Perhaps I’m being a little hard on this episode. Pseudo-explanation babble and shoe-horned in scenes aside it had it’s moments. I thought Owen’s confrontation with Lizzy’s murder was well done (and yes, Owen is becoming a favourite character). The aged Ed Morgan was well realised if a little obvious and clichéd. Yet that tendency to the obvious began to creep in more and more towards the conclusion. Half the visions come true in a neat little reminder that you can change the future visions, but not necessarily. There’s Owen being a good guy and overcoming his desire to kill Ed, only for Gwen to be a victim of sorts again, this time of her envisioned destiny. It was all a bit over played and a bit by numbers, which is a shame because getting there really wasn’t that bad. The final scene between Jack and Gwen really was too much though; the sort of homely and take home message tacked on by a Hollywood studio rather than the gritty adult drama we were promised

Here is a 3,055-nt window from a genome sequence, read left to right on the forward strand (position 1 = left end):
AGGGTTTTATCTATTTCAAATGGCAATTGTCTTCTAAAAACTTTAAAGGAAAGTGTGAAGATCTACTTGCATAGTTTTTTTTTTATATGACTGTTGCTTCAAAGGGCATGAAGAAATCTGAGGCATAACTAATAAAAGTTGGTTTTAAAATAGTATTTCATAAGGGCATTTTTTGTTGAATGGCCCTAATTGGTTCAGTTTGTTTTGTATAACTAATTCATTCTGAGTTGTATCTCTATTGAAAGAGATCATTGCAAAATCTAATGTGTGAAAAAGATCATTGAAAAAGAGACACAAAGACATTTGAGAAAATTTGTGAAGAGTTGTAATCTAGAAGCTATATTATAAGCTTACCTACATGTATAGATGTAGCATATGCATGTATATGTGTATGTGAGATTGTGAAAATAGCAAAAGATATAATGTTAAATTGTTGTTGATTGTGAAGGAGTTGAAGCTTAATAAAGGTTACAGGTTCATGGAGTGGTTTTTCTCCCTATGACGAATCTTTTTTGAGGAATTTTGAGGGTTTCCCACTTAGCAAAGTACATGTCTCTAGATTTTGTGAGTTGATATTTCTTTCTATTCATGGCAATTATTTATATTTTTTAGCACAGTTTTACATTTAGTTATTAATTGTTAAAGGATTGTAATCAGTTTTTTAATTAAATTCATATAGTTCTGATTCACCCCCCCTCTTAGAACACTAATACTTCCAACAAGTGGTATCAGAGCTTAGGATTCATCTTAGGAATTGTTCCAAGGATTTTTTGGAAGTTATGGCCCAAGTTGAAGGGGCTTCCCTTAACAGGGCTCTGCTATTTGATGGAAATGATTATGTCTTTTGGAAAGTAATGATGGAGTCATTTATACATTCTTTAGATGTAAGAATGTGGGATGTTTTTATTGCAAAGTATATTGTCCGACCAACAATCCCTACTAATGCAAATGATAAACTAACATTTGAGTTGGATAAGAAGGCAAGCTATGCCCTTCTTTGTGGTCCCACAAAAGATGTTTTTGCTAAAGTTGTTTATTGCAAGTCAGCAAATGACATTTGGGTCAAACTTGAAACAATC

In all then an episode that while enjoyable to watch isn’t going to go down as a classic, and won’t be making the best episodes lists—the forgettable fluff of series padding. Had it come later in the series it might have been more acceptable actually, but as a third episode, the first to stand alone, they probably should and could have found something better. Next week will be interesting to see still—back on to a more connected island it would seem.

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This Crazy Fool

Dr Ian Scott
Croydon (and Gateshead), United Kingdom
Bullding Services Engineer (EngDesign), PhD in Physics (University of York), football fanatic (Newcastle United), open source enthusiast (mainly Mozilla)